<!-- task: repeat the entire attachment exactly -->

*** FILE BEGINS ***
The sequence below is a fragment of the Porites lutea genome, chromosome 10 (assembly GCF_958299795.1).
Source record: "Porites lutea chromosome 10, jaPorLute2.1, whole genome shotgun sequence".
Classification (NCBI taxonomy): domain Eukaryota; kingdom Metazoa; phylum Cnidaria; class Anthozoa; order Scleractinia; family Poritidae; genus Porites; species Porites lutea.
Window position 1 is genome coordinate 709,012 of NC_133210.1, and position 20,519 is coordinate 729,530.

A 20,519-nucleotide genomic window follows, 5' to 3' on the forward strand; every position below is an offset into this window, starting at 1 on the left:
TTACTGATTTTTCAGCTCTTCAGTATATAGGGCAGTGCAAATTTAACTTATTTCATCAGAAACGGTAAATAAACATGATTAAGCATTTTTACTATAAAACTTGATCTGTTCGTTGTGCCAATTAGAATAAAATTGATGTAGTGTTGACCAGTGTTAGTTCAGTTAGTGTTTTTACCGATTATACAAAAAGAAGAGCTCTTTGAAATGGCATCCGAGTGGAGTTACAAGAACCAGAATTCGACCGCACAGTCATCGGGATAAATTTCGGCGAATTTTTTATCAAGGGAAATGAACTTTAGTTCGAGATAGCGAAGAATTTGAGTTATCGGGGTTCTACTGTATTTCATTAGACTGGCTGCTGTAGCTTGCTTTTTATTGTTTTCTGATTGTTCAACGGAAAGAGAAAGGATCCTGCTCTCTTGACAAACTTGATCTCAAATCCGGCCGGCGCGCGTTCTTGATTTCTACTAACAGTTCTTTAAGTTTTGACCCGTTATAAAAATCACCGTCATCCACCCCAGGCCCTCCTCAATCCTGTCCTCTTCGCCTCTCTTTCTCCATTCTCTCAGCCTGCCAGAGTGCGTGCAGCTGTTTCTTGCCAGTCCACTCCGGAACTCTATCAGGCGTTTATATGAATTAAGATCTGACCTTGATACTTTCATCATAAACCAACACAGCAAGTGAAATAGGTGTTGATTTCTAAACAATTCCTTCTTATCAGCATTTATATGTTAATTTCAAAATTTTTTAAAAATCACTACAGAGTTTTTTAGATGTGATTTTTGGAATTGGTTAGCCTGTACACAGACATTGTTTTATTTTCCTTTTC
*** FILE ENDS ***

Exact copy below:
The sequence below is a fragment of the Porites lutea genome, chromosome 10 (assembly GCF_958299795.1).
Source record: "Porites lutea chromosome 10, jaPorLute2.1, whole genome shotgun sequence".
Classification (NCBI taxonomy): domain Eukaryota; kingdom Metazoa; phylum Cnidaria; class Anthozoa; order Scleractinia; family Poritidae; genus Porites; species Porites lutea.
Window position 1 is genome coordinate 709,012 of NC_133210.1, and position 20,519 is coordinate 729,530.

A 20,519-nucleotide genomic window follows, 5' to 3' on the forward strand; every position below is an offset into this window, starting at 1 on the left:
TTACTGATTTTTCAGCTCTTCAGTATATAGGGCAGTGCAAATTTAACTTATTTCATCAGAAACGGTAAATAAACATGATTAAGCATTTTTACTATAAAACTTGATCTGTTCGTTGTGCCAATTAGAATAAAATTGATGTAGTGTTGACCAGTGTTAGTTCAGTTAGTGTTTTTACCGATTATACAAAAAGAAGAGCTCTTTGAAATGGCATCCGAGTGGAGTTACAAGAACCAGAATTCGACCGCACAGTCATCGGGATAAATTTCGGCGAATTTTTTATCAAGGGAAATGAACTTTAGTTCGAGATAGCGAAGAATTTGAGTTATCGGGGTTCTACTGTATTTCATTAGACTGGCTGCTGTAGCTTGCTTTTTATTGTTTTCTGATTGTTCAACGGAAAGAGAAAGGATCCTGCTCTCTTGACAAACTTGATCTCAAATCCGGCCGGCGCGCGTTCTTGATTTCTACTAACAGTTCTTTAAGTTTTGACCCGTTATAAAAATCACCGTCATCCACCCCAGGCCCTCCTCAATCCTGTCCTCTTCGCCTCTCTTTCTCCATTCTCTCAGCCTGCCAGAGTGCGTGCAGCTGTTTCTTGCCAGTCCACTCCGGAACTCTATCAGGCGTTTATATGAATTAAGATCTGACCTTGATACTTTCATCATAAACCAACACAGCAAGTGAAATAGGTGTTGATTTCTAAACAATTCCTTCTTATCAGCATTTATATGTTAATTTCAAAATTTTTTAAAAATCACTACAGAGTTTTTTAGATGTGATTTTTGGAATTGGTTAGCCTGTACACAGACATTGTTTTATTTTCCTTTTC